Experts plan how to alter standard school safety protocols

Experts plan how to alter standard school safety protocols

Riley Coesens, Editor in Chief

It’s no secret that Covid-19 has uprooted our entire society, transitioning how people participate in everyday activities (or don’t). One of the most drastic changes earliest to occur based on the virus’ spread was school closures across the nation. Major districts in large metropolitan areas led the movement, bringing a cascade effect down to suburban and rural counties as conditions became more unsafe for children to receive in-person instruction.

Schools have changed their requirements to be achieved as enrichment and present rise to the forefront of a new educational reality. No changes are currently being planned at Milford High School for next year; administrators are planning on conditions being safe for fall classes to resume, but will adapt if necessary, as experts are thinking ahead to what academic life will look like for months to come.

Though the only two ways to ensure COVID-19 infection rates are kept at bay are to dramatically increase nationwide testing and secure an effective, safe vaccine, efforts must be made to solidify that students continue to be educated and prepared to enter the workforce. 

“You’re making battle plans,” said Robert Hull, the president and chief executive of the National Association of State boards of Education, in an article. “[Schools need] not just a plan A and Plan B, but [also a] Plan C and Plan D.” Discussions of where to begin tackling this endeavor have already begun across the country, particularly in states such as Idaho, Arkansas, and Mississippi. In states such as California and New York where the virus has hit the hardest, these discussions are paced for much farther in the future, but it is still a top priority. So, what will this return to semi-normalcy look like?

The most obvious modification in all public places–not just educational facilities–is to increase cleanliness and measures to promote health and hygiene. This could include wearing masks, mandated hand-washing and temperature checks, and enforced social distancing and sanitation for even the smallest children. PPEs, or personal protective equipment, would also be more readily available for anyone entering school buildings. Some school districts have even contemplated staggering schedules by alternating attendance days of the week or time slots each day, only allowing younger elementary students to attend in-person, and greatly decreasing class sizes to fewer than 12 students per room. “It’s better if that student’s been in contact with one group of 15 students versus 100 students,” Maria Litvinova, a researcher at the Institute for Scientific Interchange in Italy, stated in an NPR article.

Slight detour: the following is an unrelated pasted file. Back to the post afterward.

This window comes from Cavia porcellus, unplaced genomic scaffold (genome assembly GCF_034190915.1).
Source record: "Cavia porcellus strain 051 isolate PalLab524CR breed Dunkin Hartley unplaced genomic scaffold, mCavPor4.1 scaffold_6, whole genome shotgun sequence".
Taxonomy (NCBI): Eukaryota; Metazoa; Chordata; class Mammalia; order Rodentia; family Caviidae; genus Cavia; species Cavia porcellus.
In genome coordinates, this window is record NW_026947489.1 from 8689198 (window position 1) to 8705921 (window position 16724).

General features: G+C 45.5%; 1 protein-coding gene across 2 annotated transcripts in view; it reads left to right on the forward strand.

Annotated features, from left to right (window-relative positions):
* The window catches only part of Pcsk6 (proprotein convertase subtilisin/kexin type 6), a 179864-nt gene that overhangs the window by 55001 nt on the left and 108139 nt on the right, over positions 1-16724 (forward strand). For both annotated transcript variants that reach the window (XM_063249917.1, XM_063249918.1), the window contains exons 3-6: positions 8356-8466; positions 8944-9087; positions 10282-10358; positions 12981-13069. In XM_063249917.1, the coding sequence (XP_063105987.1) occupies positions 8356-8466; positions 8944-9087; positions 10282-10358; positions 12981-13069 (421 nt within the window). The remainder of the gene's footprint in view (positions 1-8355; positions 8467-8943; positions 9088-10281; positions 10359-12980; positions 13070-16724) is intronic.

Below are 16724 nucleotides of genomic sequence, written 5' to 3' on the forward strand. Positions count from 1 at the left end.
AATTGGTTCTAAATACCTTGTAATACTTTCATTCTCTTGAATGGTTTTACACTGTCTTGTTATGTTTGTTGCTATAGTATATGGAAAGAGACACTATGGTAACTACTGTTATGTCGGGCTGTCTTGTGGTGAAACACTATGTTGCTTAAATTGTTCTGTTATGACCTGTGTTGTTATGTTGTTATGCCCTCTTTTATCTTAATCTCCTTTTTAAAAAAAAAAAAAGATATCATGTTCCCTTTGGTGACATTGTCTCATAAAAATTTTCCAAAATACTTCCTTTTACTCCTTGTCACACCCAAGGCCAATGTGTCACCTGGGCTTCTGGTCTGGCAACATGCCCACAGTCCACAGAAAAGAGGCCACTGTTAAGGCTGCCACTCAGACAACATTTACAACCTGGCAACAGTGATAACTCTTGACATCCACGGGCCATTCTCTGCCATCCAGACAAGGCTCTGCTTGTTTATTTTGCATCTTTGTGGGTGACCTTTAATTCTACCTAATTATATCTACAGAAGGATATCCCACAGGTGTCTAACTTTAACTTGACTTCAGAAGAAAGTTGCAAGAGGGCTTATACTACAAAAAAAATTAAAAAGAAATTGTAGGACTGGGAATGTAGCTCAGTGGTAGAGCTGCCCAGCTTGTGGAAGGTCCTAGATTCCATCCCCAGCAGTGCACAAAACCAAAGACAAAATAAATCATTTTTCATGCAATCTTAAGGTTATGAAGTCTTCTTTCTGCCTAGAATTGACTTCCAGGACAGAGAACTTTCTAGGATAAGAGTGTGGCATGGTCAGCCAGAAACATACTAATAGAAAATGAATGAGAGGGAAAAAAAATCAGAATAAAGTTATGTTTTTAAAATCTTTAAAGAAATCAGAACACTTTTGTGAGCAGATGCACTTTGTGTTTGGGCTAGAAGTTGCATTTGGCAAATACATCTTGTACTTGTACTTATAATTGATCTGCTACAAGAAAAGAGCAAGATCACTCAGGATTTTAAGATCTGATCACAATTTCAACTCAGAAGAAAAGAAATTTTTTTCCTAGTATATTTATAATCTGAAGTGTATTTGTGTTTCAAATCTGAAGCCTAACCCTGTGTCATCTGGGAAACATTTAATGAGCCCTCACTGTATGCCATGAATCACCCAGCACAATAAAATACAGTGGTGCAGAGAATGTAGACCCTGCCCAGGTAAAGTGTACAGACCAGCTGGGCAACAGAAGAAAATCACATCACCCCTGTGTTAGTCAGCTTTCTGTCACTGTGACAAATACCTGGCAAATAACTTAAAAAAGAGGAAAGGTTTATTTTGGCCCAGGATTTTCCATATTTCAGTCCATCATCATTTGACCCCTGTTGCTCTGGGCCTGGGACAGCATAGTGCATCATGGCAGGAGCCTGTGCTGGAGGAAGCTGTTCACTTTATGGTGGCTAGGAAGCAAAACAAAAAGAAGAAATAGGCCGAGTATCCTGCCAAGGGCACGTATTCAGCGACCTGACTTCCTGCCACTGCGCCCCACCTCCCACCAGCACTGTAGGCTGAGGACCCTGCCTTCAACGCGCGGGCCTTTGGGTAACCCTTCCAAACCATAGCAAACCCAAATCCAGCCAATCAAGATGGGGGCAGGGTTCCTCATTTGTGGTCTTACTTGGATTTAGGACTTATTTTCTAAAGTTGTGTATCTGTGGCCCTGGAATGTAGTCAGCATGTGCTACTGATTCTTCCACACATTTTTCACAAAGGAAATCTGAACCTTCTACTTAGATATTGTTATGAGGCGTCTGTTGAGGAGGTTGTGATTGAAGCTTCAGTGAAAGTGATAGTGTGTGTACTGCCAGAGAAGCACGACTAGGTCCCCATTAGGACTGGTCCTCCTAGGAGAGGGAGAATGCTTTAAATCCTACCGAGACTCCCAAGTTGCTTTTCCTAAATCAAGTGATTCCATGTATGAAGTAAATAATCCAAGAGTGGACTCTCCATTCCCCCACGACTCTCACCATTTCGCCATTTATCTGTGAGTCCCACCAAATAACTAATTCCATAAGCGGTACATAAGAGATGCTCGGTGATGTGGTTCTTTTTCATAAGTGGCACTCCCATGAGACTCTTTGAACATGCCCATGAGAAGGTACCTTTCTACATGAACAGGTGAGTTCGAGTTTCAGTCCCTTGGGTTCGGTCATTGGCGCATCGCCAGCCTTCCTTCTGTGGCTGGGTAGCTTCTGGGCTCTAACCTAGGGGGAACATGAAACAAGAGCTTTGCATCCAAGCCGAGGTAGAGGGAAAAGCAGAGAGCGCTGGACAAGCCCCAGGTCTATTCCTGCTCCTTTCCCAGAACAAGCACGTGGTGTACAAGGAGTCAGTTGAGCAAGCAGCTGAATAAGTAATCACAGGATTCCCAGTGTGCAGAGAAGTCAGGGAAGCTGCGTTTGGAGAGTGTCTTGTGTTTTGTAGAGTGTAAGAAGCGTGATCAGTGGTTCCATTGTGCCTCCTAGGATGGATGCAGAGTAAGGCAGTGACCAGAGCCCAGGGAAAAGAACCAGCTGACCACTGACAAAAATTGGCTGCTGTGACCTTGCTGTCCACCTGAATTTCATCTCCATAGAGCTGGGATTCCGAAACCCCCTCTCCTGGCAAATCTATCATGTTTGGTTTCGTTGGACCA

Similarly to recreating weekly class schedules, some experts have recommended an extension to school calendars; this would require renegotiation of contracts by district and preparation for potential future closures, but could result in a less severe “summer slide,” or minimized academic retention in students that would benefit everyone involved; as explained in the same NPR article by James Lane, Virginia’s superintendent of public instruction, “This situation is going to be like what is often called the summer slide, but on steroids.” With additional time away from structured, enforced learning, students will now face even larger consequences to taking time off from rigorous school work. 

Another question raised by families and administrations alike would be the fate of current attendance policies. Many concerned parents may be uncertain of the safety of sending their kids back to school without a vaccine ready, so most districts may accommodate this rational fear with a more lenient policy for the next school year. 

More long-term modifications may include not allowing gatherings to occur on school premises (e.g. assemblies, sports games, gym classes and recess, parent-teacher conferences) to limit exposure among different age groups or masses of individuals. Buses and cafeteria environments also pose a major threat to the wellbeing of students at school; these services may be temporarily limited until widespread testing and immunizations occur, as contamination through either space would be far more likely than within less crowded spaces. Hybrid classes, a way of reinventing a course through virtual and in-person lessons, are another possible alternative at all levels. Some colleges, including Michigan State University and Wayne State University, have already announced they are looking into models like this in the fall. 

The physical health of students and staff is not the only thing to consider upon re-entering schools, however; supplementary training and support for remote learning possibilities will be needed to aid teachers in continuing the education of their students, as well as available social and emotional help for kids in need. These services will need to be boosted before schools may reopen, as each individual has had different experiences with the virus thus far, and some may not be ready or prepared to return to “normal” after weeks of adapting to chaos. 

In terms of revitalizing school systems across the globe, COVID-19 presents opportunities like never before. Educational leaders and administrations are being given the chance to remodel a system centered around test scores and uniformity to make a more inclusive, universal program for all learners. For as many challenges as the virus has and will continue to bring for America’s schools, uncertainty fuels not only fear, but also innovation. Having patience and finding ways to stay physically and mentally fit are the best ways to be goal-oriented and hopeful for a better future for everyone affected by this pandemic, so continue to stay focused on what can be gained from this experience!